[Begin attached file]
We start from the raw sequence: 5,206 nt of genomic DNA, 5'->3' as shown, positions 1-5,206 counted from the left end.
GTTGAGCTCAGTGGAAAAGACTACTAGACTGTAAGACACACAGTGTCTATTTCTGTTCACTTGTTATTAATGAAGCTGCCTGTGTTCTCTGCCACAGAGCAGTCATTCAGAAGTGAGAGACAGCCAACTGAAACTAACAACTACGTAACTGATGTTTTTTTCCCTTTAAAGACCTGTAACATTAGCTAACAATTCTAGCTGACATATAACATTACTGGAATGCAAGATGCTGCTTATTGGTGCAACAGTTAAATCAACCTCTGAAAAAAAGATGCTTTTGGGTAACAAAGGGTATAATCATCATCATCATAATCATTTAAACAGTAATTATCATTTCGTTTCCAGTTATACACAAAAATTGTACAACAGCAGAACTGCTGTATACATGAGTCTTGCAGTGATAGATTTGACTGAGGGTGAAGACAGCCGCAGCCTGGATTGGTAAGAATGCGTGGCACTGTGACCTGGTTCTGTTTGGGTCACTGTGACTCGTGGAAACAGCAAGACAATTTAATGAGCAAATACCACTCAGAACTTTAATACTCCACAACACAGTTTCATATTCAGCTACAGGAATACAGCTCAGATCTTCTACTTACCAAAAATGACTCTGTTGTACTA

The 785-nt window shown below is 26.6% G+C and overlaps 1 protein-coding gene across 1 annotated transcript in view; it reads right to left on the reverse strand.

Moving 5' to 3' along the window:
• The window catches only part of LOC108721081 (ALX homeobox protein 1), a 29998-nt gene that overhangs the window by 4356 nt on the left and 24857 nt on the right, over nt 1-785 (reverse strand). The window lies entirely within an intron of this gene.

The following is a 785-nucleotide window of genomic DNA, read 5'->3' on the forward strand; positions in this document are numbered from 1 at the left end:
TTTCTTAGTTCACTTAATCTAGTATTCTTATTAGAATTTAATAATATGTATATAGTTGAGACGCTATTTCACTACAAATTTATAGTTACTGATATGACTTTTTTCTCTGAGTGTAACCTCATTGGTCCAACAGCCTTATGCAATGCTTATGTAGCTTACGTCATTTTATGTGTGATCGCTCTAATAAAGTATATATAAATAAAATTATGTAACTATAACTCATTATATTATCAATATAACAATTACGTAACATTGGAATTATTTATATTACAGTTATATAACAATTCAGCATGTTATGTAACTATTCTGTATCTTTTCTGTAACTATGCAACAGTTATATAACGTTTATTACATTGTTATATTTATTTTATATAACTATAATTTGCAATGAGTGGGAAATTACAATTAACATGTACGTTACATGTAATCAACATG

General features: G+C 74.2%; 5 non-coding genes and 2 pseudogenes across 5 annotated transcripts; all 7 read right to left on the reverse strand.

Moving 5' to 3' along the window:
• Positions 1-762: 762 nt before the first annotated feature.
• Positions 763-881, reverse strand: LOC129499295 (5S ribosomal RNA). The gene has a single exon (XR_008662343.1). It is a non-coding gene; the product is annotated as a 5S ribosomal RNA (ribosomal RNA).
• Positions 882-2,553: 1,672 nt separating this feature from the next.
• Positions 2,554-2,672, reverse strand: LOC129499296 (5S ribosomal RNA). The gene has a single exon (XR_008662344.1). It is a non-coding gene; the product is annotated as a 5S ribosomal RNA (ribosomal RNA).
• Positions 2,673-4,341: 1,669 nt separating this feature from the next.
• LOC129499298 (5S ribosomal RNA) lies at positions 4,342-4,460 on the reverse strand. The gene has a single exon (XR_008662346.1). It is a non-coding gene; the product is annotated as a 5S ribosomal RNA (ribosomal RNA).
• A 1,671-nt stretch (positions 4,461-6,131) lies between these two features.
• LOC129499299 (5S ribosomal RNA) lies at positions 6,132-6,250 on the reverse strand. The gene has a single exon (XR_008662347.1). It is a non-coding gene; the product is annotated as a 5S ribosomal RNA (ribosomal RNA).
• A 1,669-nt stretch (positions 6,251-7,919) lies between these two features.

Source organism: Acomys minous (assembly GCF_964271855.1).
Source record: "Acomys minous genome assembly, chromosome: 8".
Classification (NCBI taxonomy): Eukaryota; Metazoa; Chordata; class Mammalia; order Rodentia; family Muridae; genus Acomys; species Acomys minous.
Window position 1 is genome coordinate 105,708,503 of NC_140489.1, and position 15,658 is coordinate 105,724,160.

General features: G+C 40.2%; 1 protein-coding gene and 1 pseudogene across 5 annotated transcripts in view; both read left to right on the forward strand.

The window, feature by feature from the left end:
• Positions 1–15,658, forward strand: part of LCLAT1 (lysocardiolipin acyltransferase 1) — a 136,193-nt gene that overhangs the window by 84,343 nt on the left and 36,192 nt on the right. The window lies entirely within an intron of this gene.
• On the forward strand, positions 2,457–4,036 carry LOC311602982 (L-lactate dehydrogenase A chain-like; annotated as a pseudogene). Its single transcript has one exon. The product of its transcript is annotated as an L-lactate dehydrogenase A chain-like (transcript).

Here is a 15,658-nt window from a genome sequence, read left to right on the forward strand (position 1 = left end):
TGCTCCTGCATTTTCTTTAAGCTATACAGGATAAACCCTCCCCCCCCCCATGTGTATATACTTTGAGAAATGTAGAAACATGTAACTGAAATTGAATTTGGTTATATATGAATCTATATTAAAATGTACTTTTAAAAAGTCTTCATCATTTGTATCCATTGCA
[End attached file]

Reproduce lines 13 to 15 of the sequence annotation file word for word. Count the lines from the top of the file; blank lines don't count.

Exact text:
• Positions 2,554-2,672, reverse strand: LOC129499296 (5S ribosomal RNA). The gene has a single exon (XR_008662344.1). It is a non-coding gene; the product is annotated as a 5S ribosomal RNA (ribosomal RNA).
• Positions 2,673-4,341: 1,669 nt separating this feature from the next.
• LOC129499298 (5S ribosomal RNA) lies at positions 4,342-4,460 on the reverse strand. The gene has a single exon (XR_008662346.1). It is a non-coding gene; the product is annotated as a 5S ribosomal RNA (ribosomal RNA).